The new distance champion, deemed UDFy-38135539, was first spotted in late 2009 in a Hubble Space Telescope image called the Ultra Deep Field. The image captures 10,000 galaxies in the universe's earliest epochs, several of which were good candidates for the most distant galaxy.
Because light takes time to travel across the universe, telescopes see these galaxies as they appeared billions of years ago. And because the universe is expanding, distant galaxies appear to be rapidly moving away from us. As the galaxies flee, the wavelength of the light they emit stretches out, or redshifts, similar to how an ambulance siren's howl drops in pitch as it drives away.
Matt Lehnert of the Paris Observatory and colleagues picked the reddest galaxy in the Ultra Deep Field, then took 16 hours of follow-up observations with the SINFONI spectrograph on the Very Large Telescope in Chile.
The team searched for the specific wavelength of light emitted when hydrogen, the most abundant element in the universe, relaxes from an excited energy state. Based on the amount of stretching this light experienced on its journey from the distant galaxy to the telescope, astronomers calculated that the galaxy is 13.1 billion light-years away, making it 30 million light-years farther than the next-most distant object ever found. The galaxy probably formed within 600 million years of the Big Bang.
Detecting this light at all was a surprising feat, Trenti said. "Most astronomers in the community think spectroscopic confirmation would have been very, very difficult. They were reluctant to try to invest a significant amount of telescope time to get the spectrum," he said. "Lehnert and colleagues went ahead and really showed that this can be done now, we don't have to wait for the next generation of more powerful telescopes."
A 30 million-light-year gain may not sound like much on the scale of the entire universe, Trenti added, but it's like breaking the world record in the 100 meter dash. "You run a few hundredths of a second faster, but that is a big deal," he said.
But the new galaxy is more than just "a trophy on the wall," Lehnert said. UDFy-38135539 is the first galaxy observed that formed during the "epoch of reionization," when radiation from infant stars split hydrogen atoms that fogged up the early universe into protons and electrons. Hydrogen absorbs light at most wavelengths, so without early stars, even nearby galaxies would be completely invisible to us.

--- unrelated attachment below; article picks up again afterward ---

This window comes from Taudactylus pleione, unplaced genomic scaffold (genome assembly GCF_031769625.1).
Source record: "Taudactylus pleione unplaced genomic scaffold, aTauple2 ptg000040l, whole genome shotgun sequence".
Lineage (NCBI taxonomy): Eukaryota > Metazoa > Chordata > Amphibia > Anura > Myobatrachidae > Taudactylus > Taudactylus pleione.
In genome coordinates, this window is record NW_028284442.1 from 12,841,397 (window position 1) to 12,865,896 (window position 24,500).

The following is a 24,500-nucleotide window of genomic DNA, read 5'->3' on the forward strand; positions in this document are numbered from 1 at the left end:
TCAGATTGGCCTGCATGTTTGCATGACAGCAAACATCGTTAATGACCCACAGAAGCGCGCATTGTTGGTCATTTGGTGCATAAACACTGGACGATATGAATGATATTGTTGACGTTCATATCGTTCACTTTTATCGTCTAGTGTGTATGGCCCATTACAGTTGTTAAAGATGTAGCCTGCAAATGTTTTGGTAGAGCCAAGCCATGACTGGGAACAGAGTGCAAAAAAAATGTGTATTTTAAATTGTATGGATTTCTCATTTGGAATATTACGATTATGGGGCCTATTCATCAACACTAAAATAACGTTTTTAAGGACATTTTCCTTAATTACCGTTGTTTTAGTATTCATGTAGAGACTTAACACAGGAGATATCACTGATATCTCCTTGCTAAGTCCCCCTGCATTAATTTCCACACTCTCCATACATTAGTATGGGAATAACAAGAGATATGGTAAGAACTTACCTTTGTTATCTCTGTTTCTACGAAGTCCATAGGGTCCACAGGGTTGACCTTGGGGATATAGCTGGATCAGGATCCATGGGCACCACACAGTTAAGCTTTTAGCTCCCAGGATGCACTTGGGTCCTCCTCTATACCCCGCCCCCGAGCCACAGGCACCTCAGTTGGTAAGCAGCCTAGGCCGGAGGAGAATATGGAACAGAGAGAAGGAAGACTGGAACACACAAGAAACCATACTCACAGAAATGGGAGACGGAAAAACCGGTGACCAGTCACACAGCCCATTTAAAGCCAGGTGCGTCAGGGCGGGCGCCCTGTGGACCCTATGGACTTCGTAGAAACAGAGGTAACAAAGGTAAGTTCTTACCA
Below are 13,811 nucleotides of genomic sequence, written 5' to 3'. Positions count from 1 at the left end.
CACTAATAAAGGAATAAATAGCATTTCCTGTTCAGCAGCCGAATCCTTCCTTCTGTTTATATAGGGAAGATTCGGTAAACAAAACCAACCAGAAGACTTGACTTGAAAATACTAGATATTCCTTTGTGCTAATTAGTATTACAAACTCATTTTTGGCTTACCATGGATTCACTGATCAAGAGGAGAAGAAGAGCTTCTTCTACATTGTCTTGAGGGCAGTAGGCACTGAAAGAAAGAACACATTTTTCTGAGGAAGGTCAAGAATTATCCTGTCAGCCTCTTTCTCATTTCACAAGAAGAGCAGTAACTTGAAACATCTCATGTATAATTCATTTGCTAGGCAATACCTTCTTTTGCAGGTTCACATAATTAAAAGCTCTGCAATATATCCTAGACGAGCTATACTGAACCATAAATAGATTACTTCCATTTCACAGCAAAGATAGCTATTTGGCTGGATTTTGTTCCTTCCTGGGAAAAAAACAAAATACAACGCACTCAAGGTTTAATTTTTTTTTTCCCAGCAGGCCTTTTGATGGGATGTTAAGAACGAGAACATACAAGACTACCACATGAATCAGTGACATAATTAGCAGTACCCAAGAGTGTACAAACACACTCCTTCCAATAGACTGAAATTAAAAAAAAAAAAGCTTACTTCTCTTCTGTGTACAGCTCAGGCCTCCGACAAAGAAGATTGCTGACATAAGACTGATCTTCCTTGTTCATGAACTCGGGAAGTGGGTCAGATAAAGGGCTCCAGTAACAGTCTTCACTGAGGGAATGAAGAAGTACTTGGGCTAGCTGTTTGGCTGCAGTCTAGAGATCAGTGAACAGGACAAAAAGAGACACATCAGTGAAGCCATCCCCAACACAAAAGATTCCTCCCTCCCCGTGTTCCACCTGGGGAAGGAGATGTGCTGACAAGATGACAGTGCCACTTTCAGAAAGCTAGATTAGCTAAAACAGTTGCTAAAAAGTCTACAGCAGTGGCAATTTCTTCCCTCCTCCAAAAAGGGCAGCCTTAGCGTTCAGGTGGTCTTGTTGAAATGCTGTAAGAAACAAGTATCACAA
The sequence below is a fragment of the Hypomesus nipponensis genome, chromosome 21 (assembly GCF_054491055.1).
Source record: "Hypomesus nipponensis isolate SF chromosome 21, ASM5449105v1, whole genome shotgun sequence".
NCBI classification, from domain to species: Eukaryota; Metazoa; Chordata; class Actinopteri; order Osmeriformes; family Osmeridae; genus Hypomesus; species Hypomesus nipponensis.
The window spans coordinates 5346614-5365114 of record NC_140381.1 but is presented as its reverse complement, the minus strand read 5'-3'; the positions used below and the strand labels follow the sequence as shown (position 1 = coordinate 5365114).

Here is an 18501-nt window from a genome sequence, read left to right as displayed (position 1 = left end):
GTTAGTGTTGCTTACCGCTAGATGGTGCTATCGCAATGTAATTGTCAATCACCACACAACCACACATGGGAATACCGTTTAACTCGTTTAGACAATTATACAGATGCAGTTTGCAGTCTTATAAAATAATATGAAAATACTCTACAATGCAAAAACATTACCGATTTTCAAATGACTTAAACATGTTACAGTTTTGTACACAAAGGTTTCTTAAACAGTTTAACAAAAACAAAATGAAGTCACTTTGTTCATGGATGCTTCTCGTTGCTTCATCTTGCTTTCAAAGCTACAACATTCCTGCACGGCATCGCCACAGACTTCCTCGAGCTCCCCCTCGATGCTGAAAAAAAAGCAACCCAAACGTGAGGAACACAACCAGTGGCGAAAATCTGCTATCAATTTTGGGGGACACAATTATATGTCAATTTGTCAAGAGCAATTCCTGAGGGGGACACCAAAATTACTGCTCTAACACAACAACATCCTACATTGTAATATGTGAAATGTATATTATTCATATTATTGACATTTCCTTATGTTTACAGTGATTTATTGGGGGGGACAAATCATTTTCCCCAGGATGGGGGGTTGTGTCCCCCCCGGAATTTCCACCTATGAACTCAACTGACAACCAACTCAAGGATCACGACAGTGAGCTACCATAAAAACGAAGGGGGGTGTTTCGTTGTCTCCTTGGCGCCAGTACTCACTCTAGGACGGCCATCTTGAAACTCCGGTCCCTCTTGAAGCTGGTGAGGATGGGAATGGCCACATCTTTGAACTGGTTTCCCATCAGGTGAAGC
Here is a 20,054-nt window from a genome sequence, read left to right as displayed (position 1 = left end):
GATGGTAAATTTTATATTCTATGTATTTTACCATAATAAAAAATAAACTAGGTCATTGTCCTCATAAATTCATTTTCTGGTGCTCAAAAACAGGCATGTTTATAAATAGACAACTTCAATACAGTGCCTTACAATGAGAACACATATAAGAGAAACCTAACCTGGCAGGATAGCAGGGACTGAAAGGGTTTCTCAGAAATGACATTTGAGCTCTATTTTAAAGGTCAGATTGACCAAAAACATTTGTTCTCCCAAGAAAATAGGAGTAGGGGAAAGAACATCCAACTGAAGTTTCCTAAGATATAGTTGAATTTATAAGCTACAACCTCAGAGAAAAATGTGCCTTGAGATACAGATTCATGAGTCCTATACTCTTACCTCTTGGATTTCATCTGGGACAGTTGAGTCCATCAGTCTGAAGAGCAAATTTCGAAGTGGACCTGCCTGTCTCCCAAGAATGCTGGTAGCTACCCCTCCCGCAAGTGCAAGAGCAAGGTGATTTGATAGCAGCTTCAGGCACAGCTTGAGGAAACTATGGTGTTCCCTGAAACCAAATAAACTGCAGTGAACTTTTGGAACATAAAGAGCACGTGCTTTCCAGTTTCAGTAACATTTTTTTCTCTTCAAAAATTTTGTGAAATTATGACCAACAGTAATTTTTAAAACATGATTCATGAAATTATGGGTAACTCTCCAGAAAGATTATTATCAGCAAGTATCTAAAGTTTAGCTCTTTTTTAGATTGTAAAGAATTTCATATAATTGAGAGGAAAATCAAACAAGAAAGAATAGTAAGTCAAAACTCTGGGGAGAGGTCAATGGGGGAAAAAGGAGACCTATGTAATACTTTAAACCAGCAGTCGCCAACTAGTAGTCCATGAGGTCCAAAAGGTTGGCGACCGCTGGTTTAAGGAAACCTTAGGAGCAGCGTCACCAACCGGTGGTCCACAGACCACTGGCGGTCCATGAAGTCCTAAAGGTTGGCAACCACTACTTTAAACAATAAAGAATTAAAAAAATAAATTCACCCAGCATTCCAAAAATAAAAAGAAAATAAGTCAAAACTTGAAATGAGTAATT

Reionization began around 600 million years after the Big Bang and wrapped up a few hundred million years later, "which, for the universe, is relatively a blink of an eye," Lehnert said. "But we don't know how it happened." The new most-distant galaxy "basically helps to give us insight into the first galaxies, the galaxies that really were responsible for reionization."
Astronomers know one thing already: The new galaxy is not alone. The galaxy's young stars blew a transparent bubble of ions around it, which must be big enough to allow astronomers to see the galaxy from Earth. But observations suggest that the galaxy corrals only about 1 billion stars, making it at least 100 times smaller than the Milky Way — too small to blow such a big ionic bubble by itself.
"It must have had friends around it to help it," Lehnert said. "We have no idea what these friends are like … but this tells us they must be there, and we're feeling their presence."
The most likely candidates for these helpers are fainter galaxies, but they could be exotic objects like miniature black holes or decaying particles, Lehnert says.
Correction: A previous version of this article said the next most-distant object, a gamma-ray burst, was two light-years closer than this galaxy. The true figure is 30 million light-years.
Image: NASA/ESA/G. Illingworth/HUDF09 Team